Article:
Microinjection moulding of high-aspect-ratio microstructures is important for the fabrication of various microsystem components. Successful microinjection moulding technologies may depend on accurate understanding of the cavity filling process of a polymer melt and a reasonable prediction of the filling degree in a microchannel. To date, there has been a lack of adequate investigations of the filling process in injection moulding for microcantilever structures. In this study, the microinjection moulding of microcantilevers was performed with dynamic mould temperature control and cavity pressure measurement. The influences of injection flow rate, peak cavity pressure, melt temperature, and mould temperature on the filling length were observed. A simple, one-dimensional analytical model was developed that describes the relationship of the four process parameters with the filling length. The measured cavity pressure profiles were applied to the numerical analyses. The model was validated by comparison with both experimental measurements and simulation results and showed acceptable agreement among the processing parameters. The development of the cavity pressure and the temperature transition of the melt in the microchannels had a critical influence on the filling process. The increase in the mould temperature over the glass transition temperature during a filling stage using the mould temperature control system was the most effective way to maximize the filling length. The combination of the theoretical model and cavity pressure measurements can be used to predict the filling length and design the injection mould for high-aspect-ratio microstructures.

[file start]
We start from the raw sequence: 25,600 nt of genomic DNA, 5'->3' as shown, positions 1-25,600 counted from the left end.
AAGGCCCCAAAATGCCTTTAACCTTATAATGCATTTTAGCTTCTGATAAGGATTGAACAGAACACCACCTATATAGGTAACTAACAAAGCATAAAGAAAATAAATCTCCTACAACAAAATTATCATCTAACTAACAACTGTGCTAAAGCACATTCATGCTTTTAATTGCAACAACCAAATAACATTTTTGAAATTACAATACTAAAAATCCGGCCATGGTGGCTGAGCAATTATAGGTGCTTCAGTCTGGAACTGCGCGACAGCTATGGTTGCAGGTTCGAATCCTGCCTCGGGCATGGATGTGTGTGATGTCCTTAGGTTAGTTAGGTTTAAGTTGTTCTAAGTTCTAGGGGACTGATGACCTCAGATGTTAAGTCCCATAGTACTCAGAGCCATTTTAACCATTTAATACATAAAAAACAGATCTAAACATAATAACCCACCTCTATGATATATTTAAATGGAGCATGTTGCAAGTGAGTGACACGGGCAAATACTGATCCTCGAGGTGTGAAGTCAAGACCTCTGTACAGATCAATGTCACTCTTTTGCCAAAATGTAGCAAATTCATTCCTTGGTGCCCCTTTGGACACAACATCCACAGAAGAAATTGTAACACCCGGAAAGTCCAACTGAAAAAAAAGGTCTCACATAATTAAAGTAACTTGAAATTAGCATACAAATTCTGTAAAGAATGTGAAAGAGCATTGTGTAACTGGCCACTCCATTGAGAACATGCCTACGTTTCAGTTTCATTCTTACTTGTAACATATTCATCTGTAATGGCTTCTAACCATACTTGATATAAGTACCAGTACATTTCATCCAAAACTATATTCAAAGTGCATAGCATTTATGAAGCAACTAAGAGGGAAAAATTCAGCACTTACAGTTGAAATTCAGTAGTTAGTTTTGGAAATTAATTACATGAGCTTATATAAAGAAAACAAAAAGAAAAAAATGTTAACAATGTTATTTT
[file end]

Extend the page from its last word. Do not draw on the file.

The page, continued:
|Number of pages||12|
|Journal||International Journal of Advanced Manufacturing Technology|
|Publication status||Published - 2014 Oct 11|
Bibliographical notePublisher Copyright:
© 2014, Springer-Verlag London.
All Science Journal Classification (ASJC) codes
- Control and Systems Engineering
- Mechanical Engineering
- Computer Science Applications
- Industrial and Manufacturing Engineering